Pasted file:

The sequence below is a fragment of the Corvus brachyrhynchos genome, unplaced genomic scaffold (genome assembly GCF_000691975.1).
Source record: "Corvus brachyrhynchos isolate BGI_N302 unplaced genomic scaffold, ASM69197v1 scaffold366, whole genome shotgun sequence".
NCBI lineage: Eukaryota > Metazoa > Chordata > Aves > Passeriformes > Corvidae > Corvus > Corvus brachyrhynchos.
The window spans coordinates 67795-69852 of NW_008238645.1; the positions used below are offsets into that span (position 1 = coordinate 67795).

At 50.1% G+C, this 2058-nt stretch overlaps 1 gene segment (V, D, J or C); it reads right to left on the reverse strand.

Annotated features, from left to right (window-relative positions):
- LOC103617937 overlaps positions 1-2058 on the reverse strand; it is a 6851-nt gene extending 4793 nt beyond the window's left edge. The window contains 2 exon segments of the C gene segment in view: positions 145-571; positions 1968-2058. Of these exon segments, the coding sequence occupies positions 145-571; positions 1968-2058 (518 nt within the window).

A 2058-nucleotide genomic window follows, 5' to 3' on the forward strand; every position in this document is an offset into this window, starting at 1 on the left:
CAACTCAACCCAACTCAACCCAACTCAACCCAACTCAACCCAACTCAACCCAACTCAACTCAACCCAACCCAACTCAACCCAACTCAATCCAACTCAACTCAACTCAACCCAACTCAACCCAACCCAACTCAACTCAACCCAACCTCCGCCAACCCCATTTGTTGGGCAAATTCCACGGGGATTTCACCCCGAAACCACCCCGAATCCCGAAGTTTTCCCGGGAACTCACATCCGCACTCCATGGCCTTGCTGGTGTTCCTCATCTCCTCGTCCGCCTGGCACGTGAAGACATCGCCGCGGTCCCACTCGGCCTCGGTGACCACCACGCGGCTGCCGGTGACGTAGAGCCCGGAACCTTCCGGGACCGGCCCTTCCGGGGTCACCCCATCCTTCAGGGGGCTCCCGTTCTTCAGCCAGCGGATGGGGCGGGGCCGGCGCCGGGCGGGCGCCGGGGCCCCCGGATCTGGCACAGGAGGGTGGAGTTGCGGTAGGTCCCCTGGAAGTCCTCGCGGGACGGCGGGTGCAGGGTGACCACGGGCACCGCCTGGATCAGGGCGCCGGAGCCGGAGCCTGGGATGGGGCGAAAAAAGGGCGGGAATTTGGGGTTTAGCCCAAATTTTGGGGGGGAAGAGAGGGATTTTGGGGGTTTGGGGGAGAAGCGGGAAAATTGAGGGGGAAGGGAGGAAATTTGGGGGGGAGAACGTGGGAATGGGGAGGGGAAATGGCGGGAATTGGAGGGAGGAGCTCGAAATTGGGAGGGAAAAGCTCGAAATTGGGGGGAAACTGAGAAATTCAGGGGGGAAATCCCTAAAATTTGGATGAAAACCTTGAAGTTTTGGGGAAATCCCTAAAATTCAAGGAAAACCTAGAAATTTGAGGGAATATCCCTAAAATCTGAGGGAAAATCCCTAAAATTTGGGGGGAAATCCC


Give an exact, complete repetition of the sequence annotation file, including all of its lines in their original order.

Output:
The sequence below is a fragment of the Corvus brachyrhynchos genome, unplaced genomic scaffold (genome assembly GCF_000691975.1).
Source record: "Corvus brachyrhynchos isolate BGI_N302 unplaced genomic scaffold, ASM69197v1 scaffold366, whole genome shotgun sequence".
NCBI lineage: Eukaryota > Metazoa > Chordata > Aves > Passeriformes > Corvidae > Corvus > Corvus brachyrhynchos.
The window spans coordinates 67795-69852 of NW_008238645.1; the positions used below are offsets into that span (position 1 = coordinate 67795).

At 50.1% G+C, this 2058-nt stretch overlaps 1 gene segment (V, D, J or C); it reads right to left on the reverse strand.

Annotated features, from left to right (window-relative positions):
- LOC103617937 overlaps positions 1-2058 on the reverse strand; it is a 6851-nt gene extending 4793 nt beyond the window's left edge. The window contains 2 exon segments of the C gene segment in view: positions 145-571; positions 1968-2058. Of these exon segments, the coding sequence occupies positions 145-571; positions 1968-2058 (518 nt within the window).

A 2058-nucleotide genomic window follows, 5' to 3' on the forward strand; every position in this document is an offset into this window, starting at 1 on the left:
CAACTCAACCCAACTCAACCCAACTCAACCCAACTCAACCCAACTCAACCCAACTCAACTCAACCCAACCCAACTCAACCCAACTCAATCCAACTCAACTCAACTCAACCCAACTCAACCCAACCCAACTCAACTCAACCCAACCTCCGCCAACCCCATTTGTTGGGCAAATTCCACGGGGATTTCACCCCGAAACCACCCCGAATCCCGAAGTTTTCCCGGGAACTCACATCCGCACTCCATGGCCTTGCTGGTGTTCCTCATCTCCTCGTCCGCCTGGCACGTGAAGACATCGCCGCGGTCCCACTCGGCCTCGGTGACCACCACGCGGCTGCCGGTGACGTAGAGCCCGGAACCTTCCGGGACCGGCCCTTCCGGGGTCACCCCATCCTTCAGGGGGCTCCCGTTCTTCAGCCAGCGGATGGGGCGGGGCCGGCGCCGGGCGGGCGCCGGGGCCCCCGGATCTGGCACAGGAGGGTGGAGTTGCGGTAGGTCCCCTGGAAGTCCTCGCGGGACGGCGGGTGCAGGGTGACCACGGGCACCGCCTGGATCAGGGCGCCGGAGCCGGAGCCTGGGATGGGGCGAAAAAAGGGCGGGAATTTGGGGTTTAGCCCAAATTTTGGGGGGGAAGAGAGGGATTTTGGGGGTTTGGGGGAGAAGCGGGAAAATTGAGGGGGAAGGGAGGAAATTTGGGGGGGAGAACGTGGGAATGGGGAGGGGAAATGGCGGGAATTGGAGGGAGGAGCTCGAAATTGGGAGGGAAAAGCTCGAAATTGGGGGGAAACTGAGAAATTCAGGGGGGAAATCCCTAAAATTTGGATGAAAACCTTGAAGTTTTGGGGAAATCCCTAAAATTCAAGGAAAACCTAGAAATTTGAGGGAATATCCCTAAAATCTGAGGGAAAATCCCTAAAATTTGGGGGGAAATCCC